*. OK, I think there’s really only one question that Paul Schrader’s Cat People poses today: Why don’t we laugh at it?
*. I mean, in the first place it’s really silly. It expands on the Val Lewton classic by adding a bunch of mumbo-jumbo about leopards breeding with humans in ancient times, and then throws in a kinky incest angle as well. It has Malcolm McDowell looking buggy. It has lurid lighting. It has a Giorgio Moroder score.
*. It should play like camp today. And assisting the camp view is something that Kim Newman points out: it’s in earnest. This is one of the essential features of camp, that it doesn’t realize how silly it is. As Newman observes, “Paul Schrader’s Cat People is one of the few totally serious horror films of the 1980s. The Howling and An American Werewolf [which both came out a year earlier] incorporate enough deliberate comedy to take care of the more ridiculous, but necessary, sides of their movies, but Cat People is almost solemn.”
*. Newman makes another point that I think is worth noting. Schrader adds several obligatory nods to the 1942 film but they’re done so quickly and are introduced so apparently at random that they don’t register except as dismissive gestures. The woman who calls Irina “sister” in the bar just appears and disappears, the bus turns into a streetcar and comes out of nowhere, not as the culmination of a scary walk, and the pool scene doesn’t make any sense at all (as Newman notes, Irina has not yet turned into a cat).
*. I take it from this that Schrader wasn’t actually that interested in Lewton’s movie. Apparently he even regretted using the title because it made people think of it. In fact, I’d go further and say he doesn’t seem to have been that interested in the horror genre. There are plenty of opportunities to build up creepy suspense sequences but they aren’t followed up on. I think this is what Pauline Kael meant when she said she found it “confusingly put together”: “Just when a scene begins to hold some interest, Schrader cuts away from it; the crucial things seem to be happening between the scenes.”
*. Did they even need to do the transformation scenes? Probably, after audiences had seen what could be done with werewolves. But it’s one part I actually wish they’d left out. All we get are bits and pieces anyway, and they don’t look good.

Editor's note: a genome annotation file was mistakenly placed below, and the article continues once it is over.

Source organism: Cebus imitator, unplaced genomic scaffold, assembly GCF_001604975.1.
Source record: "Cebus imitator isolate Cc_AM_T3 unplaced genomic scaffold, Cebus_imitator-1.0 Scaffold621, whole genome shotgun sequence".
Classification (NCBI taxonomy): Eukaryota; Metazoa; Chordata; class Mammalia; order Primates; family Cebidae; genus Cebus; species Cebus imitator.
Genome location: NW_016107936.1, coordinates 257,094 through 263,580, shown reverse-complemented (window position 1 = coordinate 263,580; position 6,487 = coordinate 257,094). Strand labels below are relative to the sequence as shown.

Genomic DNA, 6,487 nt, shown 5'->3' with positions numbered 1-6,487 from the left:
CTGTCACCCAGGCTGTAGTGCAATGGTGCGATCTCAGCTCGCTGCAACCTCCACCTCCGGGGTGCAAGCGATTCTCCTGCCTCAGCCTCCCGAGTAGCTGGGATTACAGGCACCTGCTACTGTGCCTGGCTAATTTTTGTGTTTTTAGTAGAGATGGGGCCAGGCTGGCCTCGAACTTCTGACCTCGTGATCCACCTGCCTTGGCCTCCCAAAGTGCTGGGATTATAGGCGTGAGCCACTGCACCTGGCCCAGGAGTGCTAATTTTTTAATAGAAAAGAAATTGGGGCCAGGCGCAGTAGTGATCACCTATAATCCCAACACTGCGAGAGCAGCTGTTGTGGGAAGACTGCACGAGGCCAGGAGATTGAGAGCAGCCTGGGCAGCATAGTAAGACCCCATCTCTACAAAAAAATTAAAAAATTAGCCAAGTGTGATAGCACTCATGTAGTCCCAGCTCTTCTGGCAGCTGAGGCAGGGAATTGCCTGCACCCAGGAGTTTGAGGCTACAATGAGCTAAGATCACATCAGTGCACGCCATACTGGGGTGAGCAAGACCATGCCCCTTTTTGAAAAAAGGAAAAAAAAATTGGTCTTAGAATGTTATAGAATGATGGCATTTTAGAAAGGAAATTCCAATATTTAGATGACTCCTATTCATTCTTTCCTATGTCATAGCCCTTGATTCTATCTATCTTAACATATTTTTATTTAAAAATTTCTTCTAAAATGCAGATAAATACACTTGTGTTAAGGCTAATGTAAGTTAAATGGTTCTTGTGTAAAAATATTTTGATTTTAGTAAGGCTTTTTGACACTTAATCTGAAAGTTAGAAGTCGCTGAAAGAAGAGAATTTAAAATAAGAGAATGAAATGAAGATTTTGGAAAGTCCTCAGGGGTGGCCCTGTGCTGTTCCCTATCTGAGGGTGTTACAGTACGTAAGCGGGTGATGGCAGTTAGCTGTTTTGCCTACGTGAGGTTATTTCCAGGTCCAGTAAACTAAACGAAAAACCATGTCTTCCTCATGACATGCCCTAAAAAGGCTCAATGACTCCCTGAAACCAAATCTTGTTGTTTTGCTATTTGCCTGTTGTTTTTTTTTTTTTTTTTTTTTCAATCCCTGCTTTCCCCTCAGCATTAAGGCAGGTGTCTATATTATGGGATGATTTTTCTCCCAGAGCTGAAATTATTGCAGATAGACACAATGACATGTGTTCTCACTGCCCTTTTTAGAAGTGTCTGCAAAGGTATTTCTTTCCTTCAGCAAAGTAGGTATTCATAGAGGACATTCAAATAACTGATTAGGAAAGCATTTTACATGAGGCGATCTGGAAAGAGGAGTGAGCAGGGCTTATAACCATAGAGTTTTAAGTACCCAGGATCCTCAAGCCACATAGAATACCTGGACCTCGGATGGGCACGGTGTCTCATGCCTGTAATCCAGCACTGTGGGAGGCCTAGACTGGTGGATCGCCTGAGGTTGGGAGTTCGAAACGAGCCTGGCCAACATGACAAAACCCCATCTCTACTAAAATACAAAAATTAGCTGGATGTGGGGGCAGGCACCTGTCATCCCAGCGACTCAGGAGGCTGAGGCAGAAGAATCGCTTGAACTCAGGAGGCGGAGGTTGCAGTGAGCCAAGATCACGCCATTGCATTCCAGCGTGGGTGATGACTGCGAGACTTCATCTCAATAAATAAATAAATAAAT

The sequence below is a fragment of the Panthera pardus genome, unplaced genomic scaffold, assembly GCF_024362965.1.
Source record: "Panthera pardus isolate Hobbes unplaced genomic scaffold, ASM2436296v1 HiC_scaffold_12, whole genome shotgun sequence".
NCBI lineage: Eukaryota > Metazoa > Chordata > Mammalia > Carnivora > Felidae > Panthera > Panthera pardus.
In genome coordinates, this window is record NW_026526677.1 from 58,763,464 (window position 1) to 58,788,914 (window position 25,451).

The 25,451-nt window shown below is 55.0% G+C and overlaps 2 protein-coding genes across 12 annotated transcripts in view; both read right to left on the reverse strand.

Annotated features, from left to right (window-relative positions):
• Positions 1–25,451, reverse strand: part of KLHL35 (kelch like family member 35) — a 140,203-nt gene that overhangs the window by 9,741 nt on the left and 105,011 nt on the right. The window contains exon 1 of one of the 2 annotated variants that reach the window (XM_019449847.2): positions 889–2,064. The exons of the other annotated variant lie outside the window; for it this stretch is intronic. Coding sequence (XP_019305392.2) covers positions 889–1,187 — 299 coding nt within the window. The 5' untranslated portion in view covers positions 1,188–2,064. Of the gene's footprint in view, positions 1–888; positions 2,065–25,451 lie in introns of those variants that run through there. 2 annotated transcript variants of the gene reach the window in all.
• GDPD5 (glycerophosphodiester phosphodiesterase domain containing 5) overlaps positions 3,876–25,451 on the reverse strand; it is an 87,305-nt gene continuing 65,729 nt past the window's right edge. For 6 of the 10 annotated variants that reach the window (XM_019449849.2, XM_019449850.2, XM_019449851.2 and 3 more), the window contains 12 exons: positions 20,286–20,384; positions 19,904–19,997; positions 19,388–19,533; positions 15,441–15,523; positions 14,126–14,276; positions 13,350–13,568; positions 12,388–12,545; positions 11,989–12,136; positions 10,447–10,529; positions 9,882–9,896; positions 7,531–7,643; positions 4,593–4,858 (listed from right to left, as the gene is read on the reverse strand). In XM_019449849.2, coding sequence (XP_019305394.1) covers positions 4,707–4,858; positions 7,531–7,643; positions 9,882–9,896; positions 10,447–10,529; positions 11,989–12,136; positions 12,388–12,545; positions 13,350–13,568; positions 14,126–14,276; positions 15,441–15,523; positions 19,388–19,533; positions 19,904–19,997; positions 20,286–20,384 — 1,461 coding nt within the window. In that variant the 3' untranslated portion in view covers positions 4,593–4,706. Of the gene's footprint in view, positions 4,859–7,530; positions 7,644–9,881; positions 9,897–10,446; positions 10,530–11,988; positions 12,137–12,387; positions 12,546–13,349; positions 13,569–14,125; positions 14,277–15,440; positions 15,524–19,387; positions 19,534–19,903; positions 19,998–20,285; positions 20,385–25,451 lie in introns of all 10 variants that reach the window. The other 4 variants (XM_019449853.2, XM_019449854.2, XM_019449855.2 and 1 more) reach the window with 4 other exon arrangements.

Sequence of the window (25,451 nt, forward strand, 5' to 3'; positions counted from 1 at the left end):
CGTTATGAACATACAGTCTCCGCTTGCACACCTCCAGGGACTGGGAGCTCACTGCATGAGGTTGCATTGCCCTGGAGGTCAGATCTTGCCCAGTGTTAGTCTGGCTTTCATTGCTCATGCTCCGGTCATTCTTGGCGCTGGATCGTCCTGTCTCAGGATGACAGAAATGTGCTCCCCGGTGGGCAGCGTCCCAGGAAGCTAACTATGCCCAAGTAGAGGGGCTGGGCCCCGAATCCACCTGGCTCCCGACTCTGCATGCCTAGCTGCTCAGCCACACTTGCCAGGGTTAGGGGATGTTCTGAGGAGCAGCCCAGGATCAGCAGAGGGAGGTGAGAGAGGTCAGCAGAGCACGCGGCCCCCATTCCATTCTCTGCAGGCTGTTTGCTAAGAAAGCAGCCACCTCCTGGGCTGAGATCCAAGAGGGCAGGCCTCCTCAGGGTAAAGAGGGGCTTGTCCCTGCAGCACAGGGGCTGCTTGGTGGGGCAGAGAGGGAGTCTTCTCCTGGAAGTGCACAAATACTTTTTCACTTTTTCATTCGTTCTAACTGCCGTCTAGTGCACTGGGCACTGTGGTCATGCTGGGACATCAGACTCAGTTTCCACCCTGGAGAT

*. And yet despite all this not only do I not laugh at Cat People, I actually kind of like it. I think there are two main reasons for this.
*. The first is Nastassja (billed as Nastassia) Kinski. I said I didn’t think Schrader was that interested in Lewton’s movie, or making a horror movie at all. What he was interested in was Kinski, who apparently he was involved with during the shooting.
*. David Thomson: “There was a moment, in the early eighties, when Kinski was the rage, a sensation . . . the most beautiful girl in the world. Her greatest interest may be in pioneering the new brevity of such rages.”
*. New brevity? “It” girls have always had a short shelf life with the fickle public. Personally I don’t think Kinski was the most beautiful girl in the world, but she is easy to look at. And she moves well in the nude. That’s not as easy to do as you may think. She really sells being natural au naturel. I suspect that this is what Roger Ebert was noticing when he said “Kinski is something. She never overacts in this movie, never steps wrong, never seems ridiculous; she just steps onscreen and convincingly underplays a leopard.” Note that repetition, maybe unconscious, of “step.” Maybe it’s the modeling background but Kinski can do the catwalk. Not deliberately sexy, but appearing to be unconsciously so.
*. I’m not sure if she’s in the running for one of those “great performance in a terrible movie” awards, but the fact is she’s so good on her own that she takes Cat People all by herself up from being a bad movie to one worth watching several times. With no help at all from the script she projects innocence, seduction, danger, and pathos. And, of course, heat. Even Oliver can’t help minding the gap between the top of her waders and those booty shorts she’s wearing.
*. To give her performance the full credit it deserves, what other actress could have held her own and then some against a creepy/manic/horny Malcolm McDowell? And yet in their scenes together who do you find yourself watching?
*. The other thing I like about Cat People is the ending. It’s unexpected and surprisingly downbeat. Irena decides she wants to be among her own kind, but that makes no sense to me because (1) she is, presumably, the last of her kind; and (2) ending up in a private cage in the zoo isn’t exactly being among her own kind, even if there are other big cats in her immediate neighbourhood.
*. There’s another whiff of kink in her being bound spread-eagle to the bed, but then nothing much is done with the concept. One thinks again of Kael’s complaint that just when things seem about to get interesting Schrader cuts away. But then Oliver (John Heard) doesn’t seem like a very passionate guy. I wonder if he actually likes Irena more as a panther.
*. Then there’s the zoo itself that Irena ends up in. Zoos are bad enough places most of the time, but the New Orleans Zoo here (which was actually a set built on Universal’s back lot) really looks depressing. So much for creating a liveable habitat for the animals. They’re just cages with cement floors. It makes the ending grim indeed.
*. So I don’t laugh at Cat People. It should play as campy as hell today but then you see Nastassja Kinski’s sculpted buttocks rolling through the bayou and you kind of buy into the whole idea of the love cats of antiquity still walking the earth. And feel a bit sad for their passing.